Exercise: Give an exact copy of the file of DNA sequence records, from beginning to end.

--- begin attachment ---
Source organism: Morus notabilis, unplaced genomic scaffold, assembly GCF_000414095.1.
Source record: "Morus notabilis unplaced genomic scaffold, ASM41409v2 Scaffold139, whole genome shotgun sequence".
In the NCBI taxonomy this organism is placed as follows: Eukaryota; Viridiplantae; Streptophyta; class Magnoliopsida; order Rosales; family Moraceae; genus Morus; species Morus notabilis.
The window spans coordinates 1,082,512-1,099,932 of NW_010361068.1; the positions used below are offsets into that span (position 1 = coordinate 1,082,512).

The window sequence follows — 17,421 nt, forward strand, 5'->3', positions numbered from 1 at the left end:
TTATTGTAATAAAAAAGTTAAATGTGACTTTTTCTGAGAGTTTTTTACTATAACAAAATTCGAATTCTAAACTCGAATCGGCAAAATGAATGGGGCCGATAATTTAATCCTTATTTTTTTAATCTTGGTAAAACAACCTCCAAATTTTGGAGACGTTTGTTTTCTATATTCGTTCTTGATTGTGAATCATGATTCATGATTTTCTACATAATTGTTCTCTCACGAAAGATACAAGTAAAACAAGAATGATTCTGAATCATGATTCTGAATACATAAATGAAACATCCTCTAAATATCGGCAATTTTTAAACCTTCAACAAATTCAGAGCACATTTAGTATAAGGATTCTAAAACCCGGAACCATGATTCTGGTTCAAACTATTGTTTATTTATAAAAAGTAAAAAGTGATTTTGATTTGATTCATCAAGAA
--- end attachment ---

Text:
Source organism: Morus notabilis, unplaced genomic scaffold, assembly GCF_000414095.1.
Source record: "Morus notabilis unplaced genomic scaffold, ASM41409v2 Scaffold139, whole genome shotgun sequence".
In the NCBI taxonomy this organism is placed as follows: Eukaryota; Viridiplantae; Streptophyta; class Magnoliopsida; order Rosales; family Moraceae; genus Morus; species Morus notabilis.
The window spans coordinates 1,082,512-1,099,932 of NW_010361068.1; the positions used below are offsets into that span (position 1 = coordinate 1,082,512).

The window sequence follows — 17,421 nt, forward strand, 5'->3', positions numbered from 1 at the left end:
TTATTGTAATAAAAAAGTTAAATGTGACTTTTTCTGAGAGTTTTTTACTATAACAAAATTCGAATTCTAAACTCGAATCGGCAAAATGAATGGGGCCGATAATTTAATCCTTATTTTTTTAATCTTGGTAAAACAACCTCCAAATTTTGGAGACGTTTGTTTTCTATATTCGTTCTTGATTGTGAATCATGATTCATGATTTTCTACATAATTGTTCTCTCACGAAAGATACAAGTAAAACAAGAATGATTCTGAATCATGATTCTGAATACATAAATGAAACATCCTCTAAATATCGGCAATTTTTAAACCTTCAACAAATTCAGAGCACATTTAGTATAAGGATTCTAAAACCCGGAACCATGATTCTGGTTCAAACTATTGTTTATTTATAAAAAGTAAAAAGTGATTTTGATTTGATTCATCAAGAA